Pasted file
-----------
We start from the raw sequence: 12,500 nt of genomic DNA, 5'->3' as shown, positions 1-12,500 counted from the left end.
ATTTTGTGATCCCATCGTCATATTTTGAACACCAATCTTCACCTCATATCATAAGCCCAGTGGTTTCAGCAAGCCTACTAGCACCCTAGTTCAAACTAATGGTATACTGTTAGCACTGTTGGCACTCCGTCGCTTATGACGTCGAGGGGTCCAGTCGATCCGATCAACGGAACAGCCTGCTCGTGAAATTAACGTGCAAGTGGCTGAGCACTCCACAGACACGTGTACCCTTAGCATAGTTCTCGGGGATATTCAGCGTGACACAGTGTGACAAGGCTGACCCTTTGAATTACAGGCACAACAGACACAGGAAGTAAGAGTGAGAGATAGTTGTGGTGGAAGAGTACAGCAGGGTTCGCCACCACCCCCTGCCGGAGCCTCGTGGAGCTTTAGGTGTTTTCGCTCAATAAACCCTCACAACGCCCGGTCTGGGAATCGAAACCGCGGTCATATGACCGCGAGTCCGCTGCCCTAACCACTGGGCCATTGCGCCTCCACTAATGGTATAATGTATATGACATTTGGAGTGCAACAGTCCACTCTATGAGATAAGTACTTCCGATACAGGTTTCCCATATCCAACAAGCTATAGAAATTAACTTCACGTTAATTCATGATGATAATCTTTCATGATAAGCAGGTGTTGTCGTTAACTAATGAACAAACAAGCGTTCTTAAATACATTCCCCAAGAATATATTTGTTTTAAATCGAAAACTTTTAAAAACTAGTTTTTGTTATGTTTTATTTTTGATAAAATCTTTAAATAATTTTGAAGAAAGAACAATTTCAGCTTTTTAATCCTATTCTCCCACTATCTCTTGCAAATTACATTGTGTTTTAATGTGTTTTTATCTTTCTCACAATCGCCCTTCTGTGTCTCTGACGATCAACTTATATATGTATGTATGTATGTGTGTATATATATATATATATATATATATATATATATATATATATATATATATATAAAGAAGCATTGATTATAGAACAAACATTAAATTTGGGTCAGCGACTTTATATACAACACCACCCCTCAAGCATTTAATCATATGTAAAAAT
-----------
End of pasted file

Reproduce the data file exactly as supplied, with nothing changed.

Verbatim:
We start from the raw sequence: 12,500 nt of genomic DNA, 5'->3' as shown, positions 1-12,500 counted from the left end.
ATTTTGTGATCCCATCGTCATATTTTGAACACCAATCTTCACCTCATATCATAAGCCCAGTGGTTTCAGCAAGCCTACTAGCACCCTAGTTCAAACTAATGGTATACTGTTAGCACTGTTGGCACTCCGTCGCTTATGACGTCGAGGGGTCCAGTCGATCCGATCAACGGAACAGCCTGCTCGTGAAATTAACGTGCAAGTGGCTGAGCACTCCACAGACACGTGTACCCTTAGCATAGTTCTCGGGGATATTCAGCGTGACACAGTGTGACAAGGCTGACCCTTTGAATTACAGGCACAACAGACACAGGAAGTAAGAGTGAGAGATAGTTGTGGTGGAAGAGTACAGCAGGGTTCGCCACCACCCCCTGCCGGAGCCTCGTGGAGCTTTAGGTGTTTTCGCTCAATAAACCCTCACAACGCCCGGTCTGGGAATCGAAACCGCGGTCATATGACCGCGAGTCCGCTGCCCTAACCACTGGGCCATTGCGCCTCCACTAATGGTATAATGTATATGACATTTGGAGTGCAACAGTCCACTCTATGAGATAAGTACTTCCGATACAGGTTTCCCATATCCAACAAGCTATAGAAATTAACTTCACGTTAATTCATGATGATAATCTTTCATGATAAGCAGGTGTTGTCGTTAACTAATGAACAAACAAGCGTTCTTAAATACATTCCCCAAGAATATATTTGTTTTAAATCGAAAACTTTTAAAAACTAGTTTTTGTTATGTTTTATTTTTGATAAAATCTTTAAATAATTTTGAAGAAAGAACAATTTCAGCTTTTTAATCCTATTCTCCCACTATCTCTTGCAAATTACATTGTGTTTTAATGTGTTTTTATCTTTCTCACAATCGCCCTTCTGTGTCTCTGACGATCAACTTATATATGTATGTATGTATGTGTGTATATATATATATATATATATATATATATATATATATATATATATATATATAAAGAAGCATTGATTATAGAACAAACATTAAATTTGGGTCAGCGACTTTATATACAACACCACCCCTCAAGCATTTAATCATATGTAAAAAT